In his book on Issac Watts, Douglas Bond draws some lessons from the life of the scholar and hymn writer:
As a lyric poet, Watts was no doubt tempted to reorganize his priorities and clamor after the adulation of the literary world with his pen. But this episode in his life demonstrates that grace prevailed, and so he persisted in keeping his eyes on Jesus as he used his gifts.
Watts’ determination to do everything to the glory of God, even writing lyric poetry not specifically intended for singing the praises of God, can help the vast majority of Christians who work daily at secular callings. Whether you are a farmer or a CEO, a construction worker or an academic, a mother or a managing editor, you, like Watts, want your work to bring honor to the name of Christ.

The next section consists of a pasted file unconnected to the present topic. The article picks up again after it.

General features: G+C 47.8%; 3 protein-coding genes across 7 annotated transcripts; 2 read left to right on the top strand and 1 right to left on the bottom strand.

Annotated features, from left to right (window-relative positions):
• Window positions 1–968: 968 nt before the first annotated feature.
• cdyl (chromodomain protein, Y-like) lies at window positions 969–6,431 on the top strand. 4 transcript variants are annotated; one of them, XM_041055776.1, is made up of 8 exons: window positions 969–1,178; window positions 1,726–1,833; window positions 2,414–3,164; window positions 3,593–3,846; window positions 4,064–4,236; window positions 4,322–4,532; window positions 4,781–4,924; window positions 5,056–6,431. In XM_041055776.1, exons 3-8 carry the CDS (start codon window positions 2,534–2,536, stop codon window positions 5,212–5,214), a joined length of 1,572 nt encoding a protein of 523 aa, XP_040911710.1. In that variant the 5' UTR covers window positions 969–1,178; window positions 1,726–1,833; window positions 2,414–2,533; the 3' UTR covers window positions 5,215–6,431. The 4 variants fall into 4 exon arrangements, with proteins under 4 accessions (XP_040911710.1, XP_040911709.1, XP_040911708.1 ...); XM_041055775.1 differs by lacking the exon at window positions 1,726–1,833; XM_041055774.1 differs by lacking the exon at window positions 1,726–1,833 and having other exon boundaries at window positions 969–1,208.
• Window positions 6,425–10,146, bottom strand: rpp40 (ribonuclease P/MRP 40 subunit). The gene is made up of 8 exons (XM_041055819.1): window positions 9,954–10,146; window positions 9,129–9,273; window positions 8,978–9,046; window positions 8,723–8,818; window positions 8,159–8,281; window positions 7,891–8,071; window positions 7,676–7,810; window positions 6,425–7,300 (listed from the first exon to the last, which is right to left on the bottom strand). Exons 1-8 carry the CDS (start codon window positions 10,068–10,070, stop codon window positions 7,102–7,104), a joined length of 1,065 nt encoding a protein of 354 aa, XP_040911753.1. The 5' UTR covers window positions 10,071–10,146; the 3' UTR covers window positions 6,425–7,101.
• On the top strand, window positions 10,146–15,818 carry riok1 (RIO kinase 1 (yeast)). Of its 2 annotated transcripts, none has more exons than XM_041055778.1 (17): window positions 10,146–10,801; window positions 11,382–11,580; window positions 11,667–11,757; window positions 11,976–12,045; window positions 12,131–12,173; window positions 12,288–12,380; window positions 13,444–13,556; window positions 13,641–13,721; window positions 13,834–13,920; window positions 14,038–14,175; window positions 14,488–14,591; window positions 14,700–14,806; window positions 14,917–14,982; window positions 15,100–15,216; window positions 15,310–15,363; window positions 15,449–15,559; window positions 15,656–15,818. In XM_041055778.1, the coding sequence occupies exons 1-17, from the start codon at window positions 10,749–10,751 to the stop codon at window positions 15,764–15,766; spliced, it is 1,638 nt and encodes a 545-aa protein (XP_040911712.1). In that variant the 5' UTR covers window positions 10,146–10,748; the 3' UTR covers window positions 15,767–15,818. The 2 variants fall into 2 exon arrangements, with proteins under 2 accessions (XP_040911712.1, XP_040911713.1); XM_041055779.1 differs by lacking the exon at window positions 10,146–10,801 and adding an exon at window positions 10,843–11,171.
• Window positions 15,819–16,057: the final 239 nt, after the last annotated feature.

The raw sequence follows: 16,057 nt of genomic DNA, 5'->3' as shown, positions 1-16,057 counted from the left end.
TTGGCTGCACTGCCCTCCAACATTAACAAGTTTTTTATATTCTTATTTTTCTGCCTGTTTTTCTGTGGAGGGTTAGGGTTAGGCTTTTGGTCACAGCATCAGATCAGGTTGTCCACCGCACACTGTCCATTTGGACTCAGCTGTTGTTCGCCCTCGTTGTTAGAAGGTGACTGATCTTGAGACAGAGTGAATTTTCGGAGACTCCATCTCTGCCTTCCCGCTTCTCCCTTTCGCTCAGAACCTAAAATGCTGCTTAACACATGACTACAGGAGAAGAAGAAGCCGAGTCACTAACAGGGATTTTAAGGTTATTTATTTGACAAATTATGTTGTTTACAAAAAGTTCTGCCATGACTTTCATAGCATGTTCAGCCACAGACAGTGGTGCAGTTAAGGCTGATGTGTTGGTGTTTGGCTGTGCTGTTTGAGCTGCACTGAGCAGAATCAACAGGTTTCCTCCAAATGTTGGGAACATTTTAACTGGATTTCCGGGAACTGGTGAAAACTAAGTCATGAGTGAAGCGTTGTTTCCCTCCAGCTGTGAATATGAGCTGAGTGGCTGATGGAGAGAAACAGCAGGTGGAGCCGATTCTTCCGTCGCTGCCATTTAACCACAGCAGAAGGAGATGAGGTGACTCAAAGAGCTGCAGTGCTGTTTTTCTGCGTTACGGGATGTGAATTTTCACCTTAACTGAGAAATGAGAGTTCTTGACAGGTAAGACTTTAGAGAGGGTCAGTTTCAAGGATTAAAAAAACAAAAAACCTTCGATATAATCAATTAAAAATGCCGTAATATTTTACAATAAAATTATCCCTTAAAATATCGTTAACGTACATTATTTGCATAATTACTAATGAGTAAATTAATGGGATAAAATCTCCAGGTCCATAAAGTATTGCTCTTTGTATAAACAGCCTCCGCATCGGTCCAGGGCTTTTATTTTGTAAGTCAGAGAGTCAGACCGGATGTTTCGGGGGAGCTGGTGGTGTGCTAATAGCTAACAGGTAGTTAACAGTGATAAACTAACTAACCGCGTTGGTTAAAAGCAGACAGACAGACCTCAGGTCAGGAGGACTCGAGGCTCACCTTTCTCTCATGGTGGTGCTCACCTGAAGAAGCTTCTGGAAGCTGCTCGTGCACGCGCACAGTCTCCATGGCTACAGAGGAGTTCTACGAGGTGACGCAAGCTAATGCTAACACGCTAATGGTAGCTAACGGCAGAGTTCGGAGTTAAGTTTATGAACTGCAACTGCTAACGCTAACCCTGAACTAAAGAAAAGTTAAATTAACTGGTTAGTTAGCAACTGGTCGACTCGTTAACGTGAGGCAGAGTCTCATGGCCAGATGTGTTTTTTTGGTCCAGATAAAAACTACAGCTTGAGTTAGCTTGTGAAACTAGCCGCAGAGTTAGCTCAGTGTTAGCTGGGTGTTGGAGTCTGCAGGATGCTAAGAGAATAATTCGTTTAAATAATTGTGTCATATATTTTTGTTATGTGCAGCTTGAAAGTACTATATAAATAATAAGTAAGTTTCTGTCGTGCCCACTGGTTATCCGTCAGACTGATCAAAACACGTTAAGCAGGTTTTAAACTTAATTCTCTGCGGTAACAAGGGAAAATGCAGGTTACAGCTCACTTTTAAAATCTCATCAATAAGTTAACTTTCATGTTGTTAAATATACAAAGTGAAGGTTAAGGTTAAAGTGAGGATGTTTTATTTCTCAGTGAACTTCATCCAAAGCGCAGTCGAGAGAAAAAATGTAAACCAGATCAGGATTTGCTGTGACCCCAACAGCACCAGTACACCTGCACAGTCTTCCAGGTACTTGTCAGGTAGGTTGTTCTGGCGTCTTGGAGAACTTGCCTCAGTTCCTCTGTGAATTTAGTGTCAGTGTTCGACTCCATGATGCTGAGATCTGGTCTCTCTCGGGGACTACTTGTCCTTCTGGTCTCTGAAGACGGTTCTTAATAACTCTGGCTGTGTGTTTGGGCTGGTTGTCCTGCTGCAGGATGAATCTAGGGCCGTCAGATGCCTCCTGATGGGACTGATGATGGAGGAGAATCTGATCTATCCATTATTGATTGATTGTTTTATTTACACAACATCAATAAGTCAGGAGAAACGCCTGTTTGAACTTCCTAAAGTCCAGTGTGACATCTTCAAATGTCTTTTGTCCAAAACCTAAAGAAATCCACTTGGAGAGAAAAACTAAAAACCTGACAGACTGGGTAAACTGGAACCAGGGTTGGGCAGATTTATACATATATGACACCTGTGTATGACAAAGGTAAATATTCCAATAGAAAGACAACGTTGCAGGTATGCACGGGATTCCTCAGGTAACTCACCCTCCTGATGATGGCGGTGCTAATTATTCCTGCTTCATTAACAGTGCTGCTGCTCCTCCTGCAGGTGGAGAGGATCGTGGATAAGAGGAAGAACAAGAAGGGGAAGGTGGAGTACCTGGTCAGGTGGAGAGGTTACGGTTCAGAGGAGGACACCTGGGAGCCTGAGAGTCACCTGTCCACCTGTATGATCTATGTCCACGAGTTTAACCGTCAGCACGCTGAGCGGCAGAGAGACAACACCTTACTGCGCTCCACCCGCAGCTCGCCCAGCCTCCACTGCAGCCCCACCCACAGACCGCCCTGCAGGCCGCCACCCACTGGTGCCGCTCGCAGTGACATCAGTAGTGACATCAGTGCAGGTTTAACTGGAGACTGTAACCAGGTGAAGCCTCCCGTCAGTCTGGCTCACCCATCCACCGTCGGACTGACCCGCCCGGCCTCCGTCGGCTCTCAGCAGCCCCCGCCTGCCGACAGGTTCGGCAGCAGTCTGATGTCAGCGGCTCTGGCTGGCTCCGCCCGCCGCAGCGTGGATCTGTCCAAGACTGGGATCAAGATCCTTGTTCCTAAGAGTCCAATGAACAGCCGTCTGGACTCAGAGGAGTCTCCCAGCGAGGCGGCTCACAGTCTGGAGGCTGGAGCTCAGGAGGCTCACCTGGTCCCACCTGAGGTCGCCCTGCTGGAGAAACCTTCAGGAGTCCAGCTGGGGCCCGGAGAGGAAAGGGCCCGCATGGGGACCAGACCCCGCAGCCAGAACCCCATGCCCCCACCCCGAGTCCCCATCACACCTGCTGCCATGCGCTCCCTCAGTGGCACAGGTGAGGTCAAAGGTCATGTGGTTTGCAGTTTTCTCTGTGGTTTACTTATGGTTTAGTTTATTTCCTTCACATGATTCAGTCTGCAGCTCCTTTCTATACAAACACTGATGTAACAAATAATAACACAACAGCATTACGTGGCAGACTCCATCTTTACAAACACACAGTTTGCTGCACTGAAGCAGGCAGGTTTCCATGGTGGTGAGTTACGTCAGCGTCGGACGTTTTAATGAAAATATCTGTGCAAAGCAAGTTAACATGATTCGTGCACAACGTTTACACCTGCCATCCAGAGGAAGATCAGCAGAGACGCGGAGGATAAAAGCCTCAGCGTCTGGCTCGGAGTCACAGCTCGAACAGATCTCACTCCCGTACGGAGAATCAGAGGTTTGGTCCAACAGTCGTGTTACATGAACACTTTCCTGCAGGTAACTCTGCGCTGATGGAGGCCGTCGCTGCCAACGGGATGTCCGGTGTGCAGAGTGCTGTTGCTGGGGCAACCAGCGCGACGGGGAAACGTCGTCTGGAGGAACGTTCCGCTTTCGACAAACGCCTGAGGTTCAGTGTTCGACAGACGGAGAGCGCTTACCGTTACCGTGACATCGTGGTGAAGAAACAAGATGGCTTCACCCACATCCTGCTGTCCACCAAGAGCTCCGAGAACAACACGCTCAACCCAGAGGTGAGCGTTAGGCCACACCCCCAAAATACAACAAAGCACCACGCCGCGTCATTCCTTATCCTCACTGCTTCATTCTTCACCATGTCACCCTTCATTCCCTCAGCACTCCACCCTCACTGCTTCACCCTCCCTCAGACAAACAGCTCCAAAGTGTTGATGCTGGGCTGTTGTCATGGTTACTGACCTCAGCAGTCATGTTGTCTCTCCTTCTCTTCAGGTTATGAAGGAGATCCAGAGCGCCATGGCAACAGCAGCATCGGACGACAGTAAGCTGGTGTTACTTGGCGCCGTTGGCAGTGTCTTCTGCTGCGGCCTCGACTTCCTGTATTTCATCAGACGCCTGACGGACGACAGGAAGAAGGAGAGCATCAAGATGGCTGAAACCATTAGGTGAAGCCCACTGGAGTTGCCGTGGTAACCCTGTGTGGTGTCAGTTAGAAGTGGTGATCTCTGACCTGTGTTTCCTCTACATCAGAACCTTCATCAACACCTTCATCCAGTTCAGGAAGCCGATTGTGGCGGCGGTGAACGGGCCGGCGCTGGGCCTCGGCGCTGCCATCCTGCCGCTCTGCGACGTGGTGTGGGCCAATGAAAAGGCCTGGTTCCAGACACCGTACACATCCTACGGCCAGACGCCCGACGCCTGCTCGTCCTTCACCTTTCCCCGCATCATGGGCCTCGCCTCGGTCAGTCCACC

Moreover, as Watts experienced, who among us has not had disappointments of one kind or another? In some instances, they may be minor setbacks; in others, as it was for Watts, they may be disappointments that profoundly alter our hopes and dreams for the rest of our lives. Smitten with love for a woman he would never be able to marry, Watts pressed on, believing that God had ordained good for his life, regardless of the disappointment and loneliness through which he was passing.
So it is for each one of us. As with Watts, we see only dimly through the bewildering mysteries of life. Yet as Watts did, by grace alone, we too can know and believe that God has portioned out our lives for His glory and for our good. And strong in faith, upheld by divine love, we, too, can see through the gloom and sing the praises of our Savior, who passed through deeper woes than ever Watts or we will endure.
(The Poetic Wonder Of Isaac Watts)